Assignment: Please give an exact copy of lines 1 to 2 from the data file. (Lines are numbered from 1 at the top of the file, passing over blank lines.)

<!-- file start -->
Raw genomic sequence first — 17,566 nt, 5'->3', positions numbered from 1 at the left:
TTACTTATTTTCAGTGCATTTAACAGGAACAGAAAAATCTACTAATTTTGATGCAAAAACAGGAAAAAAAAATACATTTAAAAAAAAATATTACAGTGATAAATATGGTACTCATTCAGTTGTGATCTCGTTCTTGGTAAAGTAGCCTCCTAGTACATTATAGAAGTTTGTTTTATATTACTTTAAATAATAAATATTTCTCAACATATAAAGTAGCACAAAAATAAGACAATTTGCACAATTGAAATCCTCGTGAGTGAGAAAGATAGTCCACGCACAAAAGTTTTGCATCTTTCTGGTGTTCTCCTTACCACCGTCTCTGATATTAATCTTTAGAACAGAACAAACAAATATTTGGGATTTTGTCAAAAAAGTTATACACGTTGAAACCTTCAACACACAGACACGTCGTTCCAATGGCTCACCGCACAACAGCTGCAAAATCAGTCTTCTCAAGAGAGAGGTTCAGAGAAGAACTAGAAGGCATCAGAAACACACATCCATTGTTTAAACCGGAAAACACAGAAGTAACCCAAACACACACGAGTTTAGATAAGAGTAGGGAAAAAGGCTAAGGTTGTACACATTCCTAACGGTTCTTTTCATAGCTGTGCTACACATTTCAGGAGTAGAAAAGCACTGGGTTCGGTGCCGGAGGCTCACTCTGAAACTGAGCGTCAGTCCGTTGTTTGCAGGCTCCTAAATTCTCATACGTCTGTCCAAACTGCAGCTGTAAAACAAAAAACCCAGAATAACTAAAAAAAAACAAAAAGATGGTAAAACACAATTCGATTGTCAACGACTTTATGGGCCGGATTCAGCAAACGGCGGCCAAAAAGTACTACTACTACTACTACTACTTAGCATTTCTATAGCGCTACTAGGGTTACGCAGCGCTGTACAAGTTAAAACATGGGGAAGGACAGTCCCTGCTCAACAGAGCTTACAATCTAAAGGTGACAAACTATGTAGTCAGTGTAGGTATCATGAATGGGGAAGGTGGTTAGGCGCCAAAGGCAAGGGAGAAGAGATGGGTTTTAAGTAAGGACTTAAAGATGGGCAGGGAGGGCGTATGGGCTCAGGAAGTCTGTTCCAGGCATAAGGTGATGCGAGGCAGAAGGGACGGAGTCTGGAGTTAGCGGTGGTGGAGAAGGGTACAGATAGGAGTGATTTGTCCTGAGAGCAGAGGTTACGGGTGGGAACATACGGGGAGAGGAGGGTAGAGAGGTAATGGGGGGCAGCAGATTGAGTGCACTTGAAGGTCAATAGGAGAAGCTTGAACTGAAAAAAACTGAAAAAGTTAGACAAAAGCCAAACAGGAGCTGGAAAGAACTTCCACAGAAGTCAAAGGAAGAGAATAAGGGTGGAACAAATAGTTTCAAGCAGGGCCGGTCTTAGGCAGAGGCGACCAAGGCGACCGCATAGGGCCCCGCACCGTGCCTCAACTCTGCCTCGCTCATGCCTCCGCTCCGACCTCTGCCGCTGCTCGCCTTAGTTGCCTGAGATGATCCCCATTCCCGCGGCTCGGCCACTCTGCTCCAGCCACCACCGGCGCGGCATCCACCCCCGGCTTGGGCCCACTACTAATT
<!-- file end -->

Raw genomic sequence first — 17,566 nt, 5'->3', positions numbered from 1 at the left:
TTACTTATTTTCAGTGCATTTAACAGGAACAGAAAAATCTACTAATTTTGATGCAAAAACAGGAAAAAAAAATACATTTAAAAAAAAATATTACAGTGATAAATATGGTACTCATTCAGTTGTGATCTCGTTCTTGGTAAAGTAGCCTCCTAGTACATTATAGAAGTTTGTTTTATATTACTTTAAATAATAAATATTTCTCAACATATAAAGTAGCACAAAAATAAGACAATTTGCACAATTGAAATCCTCGTGAGTGAGAAAGATAGTCCACGCACAAAAGTTTTGCATCTTTCTGGTGTTCTCCTTACCACCGTCTCTGATATTAATCTTTAGAACAGAACAAACAAATATTTGGGATTTTGTCAAAAAAGTTATACACGTTGAAACCTTCAACACACAGACACGTCGTTCCAATGGCTCACCGCACAACAGCTGCAAAATCAGTCTTCTCAAGAGAGAGGTTCAGAGAAGAACTAGAAGGCATCAGAAACACACATCCATTGTTTAAACCGGAAAACACAGAAGTAACCCAAACACACACGAGTTTAGATAAGAGTAGGGAAAAAGGCTAAGGTTGTACACATTCCTAACGGTTCTTTTCATAGCTGTGCTACACATTTCAGGAGTAGAAAAGCACTGGGTTCGGTGCCGGAGGCTCACTCTGAAACTGAGCGTCAGTCCGTTGTTTGCAGGCTCCTAAATTCTCATACGTCTGTCCAAACTGCAGCTGTAAAACAAAAAACCCAGAATAACTAAAAAAAAACAAAAAGATGGTAAAACACAATTCGATTGTCAACGACTTTATGGGCCGGATTCAGCAAACGGCGGCCAAAAAGTACTACTACTACTACTACTACTTAGCATTTCTATAGCGCTACTAGGGTTACGCAGCGCTGTACAAGTTAAAACATGGGGAAGGACAGTCCCTGCTCAACAGAGCTTACAATCTAAAGGTGACAAACTATGTAGTCAGTGTAGGTATCATGAATGGGGAAGGTGGTTAGGCGCCAAAGGCAAGGGAGAAGAGATGGGTTTTAAGTAAGGACTTAAAGATGGGCAGGGAGGGCGTATGGGCTCAGGAAGTCTGTTCCAGGCATAAGGTGATGCGAGGCAGAAGGGACGGAGTCTGGAGTTAGCGGTGGTGGAGAAGGGTACAGATAGGAGTGATTTGTCCTGAGAGCAGAGGTTACGGGTGGGAACATACGGGGAGAGGAGGGTAGAGAGGTAATGGGGGGCAGCAGATTGAGTGCACTTGAAGGTCAATAGGAGAAGCTTGAACTGAAAAAAACTGAAAAAGTTAGACAAAAGCCAAACAGGAGCTGGAAAGAACTTCCACAGAAGTCAAAGGAAGAGAATAAGGGTGGAACAAATAGTTTCAAGCAGGGCCGGTCTTAGGCAGAGGCGACCAAGGCGACCGCATAGGGCCCCGCACCGTGCCTCAACTCTGCCTCGCTCATGCCTCCGCTCCGACCTCTGCCGCTGCTCGCCTTAGTTGCCTGAGATGATCCCCATTCCCGCGGCTCGGCCACTCTGCTCCAGCCACCACCGGCGCGGCATCCACCCCCGGCTTGGGCCCACTACTAATT